Mergers and acquisitions of companies with retirement funds can result in administrative complexity, increased costs of operating the fund and inequitable benefits between members.
We use the term mass exit to describe the situation when a significant number of employees leave the company – either through retrenchments or corporate activity. But unlike strike action, discussed earlier, there is typically enough lead time for more contingency planning. With the shift from defined benefit to defined contribution funds, retirement fund arrangements have little bearing on any purchase, sale or wind-down of a company. But failure to appreciate how critical the management of the retirement plan is to members’ post-employment livelihood would be a serious omission.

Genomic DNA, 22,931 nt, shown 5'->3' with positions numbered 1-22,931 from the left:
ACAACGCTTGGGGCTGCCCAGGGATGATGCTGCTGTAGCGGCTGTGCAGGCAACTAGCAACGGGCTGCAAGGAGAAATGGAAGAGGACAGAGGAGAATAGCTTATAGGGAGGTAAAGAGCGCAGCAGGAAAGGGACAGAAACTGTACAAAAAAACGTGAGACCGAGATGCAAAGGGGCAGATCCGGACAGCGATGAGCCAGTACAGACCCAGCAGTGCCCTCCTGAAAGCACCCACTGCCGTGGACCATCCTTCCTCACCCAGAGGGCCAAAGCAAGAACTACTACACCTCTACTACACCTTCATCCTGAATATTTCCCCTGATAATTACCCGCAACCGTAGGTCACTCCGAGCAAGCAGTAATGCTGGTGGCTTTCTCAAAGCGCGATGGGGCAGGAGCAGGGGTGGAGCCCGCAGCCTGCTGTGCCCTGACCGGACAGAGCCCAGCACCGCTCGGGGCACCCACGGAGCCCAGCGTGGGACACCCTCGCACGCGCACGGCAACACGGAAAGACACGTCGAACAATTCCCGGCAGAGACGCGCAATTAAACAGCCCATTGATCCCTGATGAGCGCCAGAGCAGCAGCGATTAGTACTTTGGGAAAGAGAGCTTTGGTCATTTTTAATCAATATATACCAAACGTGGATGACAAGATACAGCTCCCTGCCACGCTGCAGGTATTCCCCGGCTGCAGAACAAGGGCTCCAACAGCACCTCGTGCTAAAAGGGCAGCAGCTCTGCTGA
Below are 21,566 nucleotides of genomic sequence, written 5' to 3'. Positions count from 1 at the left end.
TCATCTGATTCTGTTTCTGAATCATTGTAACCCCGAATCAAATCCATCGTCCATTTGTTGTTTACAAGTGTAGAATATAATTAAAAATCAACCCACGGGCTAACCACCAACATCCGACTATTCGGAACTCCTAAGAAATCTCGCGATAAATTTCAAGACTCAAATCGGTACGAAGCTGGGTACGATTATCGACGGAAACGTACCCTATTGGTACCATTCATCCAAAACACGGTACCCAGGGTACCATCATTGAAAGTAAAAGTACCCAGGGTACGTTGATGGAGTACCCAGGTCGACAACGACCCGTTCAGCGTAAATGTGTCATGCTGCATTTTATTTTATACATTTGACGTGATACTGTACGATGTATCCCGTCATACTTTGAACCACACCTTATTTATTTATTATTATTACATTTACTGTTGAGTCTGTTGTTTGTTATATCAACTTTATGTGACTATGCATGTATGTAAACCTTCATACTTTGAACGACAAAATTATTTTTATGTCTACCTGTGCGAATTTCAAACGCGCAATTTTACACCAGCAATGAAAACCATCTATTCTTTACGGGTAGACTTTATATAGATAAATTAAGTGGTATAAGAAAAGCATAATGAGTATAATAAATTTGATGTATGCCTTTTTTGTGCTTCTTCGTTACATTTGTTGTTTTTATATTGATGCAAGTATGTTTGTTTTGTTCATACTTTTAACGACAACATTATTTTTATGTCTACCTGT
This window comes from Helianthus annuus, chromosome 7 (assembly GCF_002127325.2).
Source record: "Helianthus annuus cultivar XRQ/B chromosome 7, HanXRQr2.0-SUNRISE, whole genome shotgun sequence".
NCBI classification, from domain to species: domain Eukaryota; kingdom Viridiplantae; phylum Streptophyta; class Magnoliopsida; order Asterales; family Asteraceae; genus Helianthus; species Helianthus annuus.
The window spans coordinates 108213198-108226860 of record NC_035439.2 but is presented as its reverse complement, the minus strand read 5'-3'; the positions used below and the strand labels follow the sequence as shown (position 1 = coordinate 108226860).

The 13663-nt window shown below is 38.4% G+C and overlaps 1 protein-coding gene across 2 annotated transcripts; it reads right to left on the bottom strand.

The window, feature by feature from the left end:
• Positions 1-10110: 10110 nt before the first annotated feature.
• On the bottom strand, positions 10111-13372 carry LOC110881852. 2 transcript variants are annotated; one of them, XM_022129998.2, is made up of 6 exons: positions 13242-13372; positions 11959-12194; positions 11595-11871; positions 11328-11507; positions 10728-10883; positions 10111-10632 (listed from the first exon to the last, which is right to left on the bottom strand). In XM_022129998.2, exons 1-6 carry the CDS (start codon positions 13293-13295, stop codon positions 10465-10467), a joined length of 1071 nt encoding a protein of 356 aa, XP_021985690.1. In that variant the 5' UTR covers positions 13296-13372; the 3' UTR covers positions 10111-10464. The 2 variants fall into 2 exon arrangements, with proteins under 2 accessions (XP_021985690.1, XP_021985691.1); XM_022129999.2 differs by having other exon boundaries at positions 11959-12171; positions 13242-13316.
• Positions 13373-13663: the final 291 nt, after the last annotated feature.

In Benefits Barometer 2014: Fine-tuning the employee benefits system, we’ve highlighted corporate activity as another big issue for employers and trustees. Through mergers or acquisitions of companies, various occupational funds might consolidate into one large fund, containing different categories of members. This can result in administrative complexity, increased costs of operating the fund, and in some cases, inequitable benefits between members.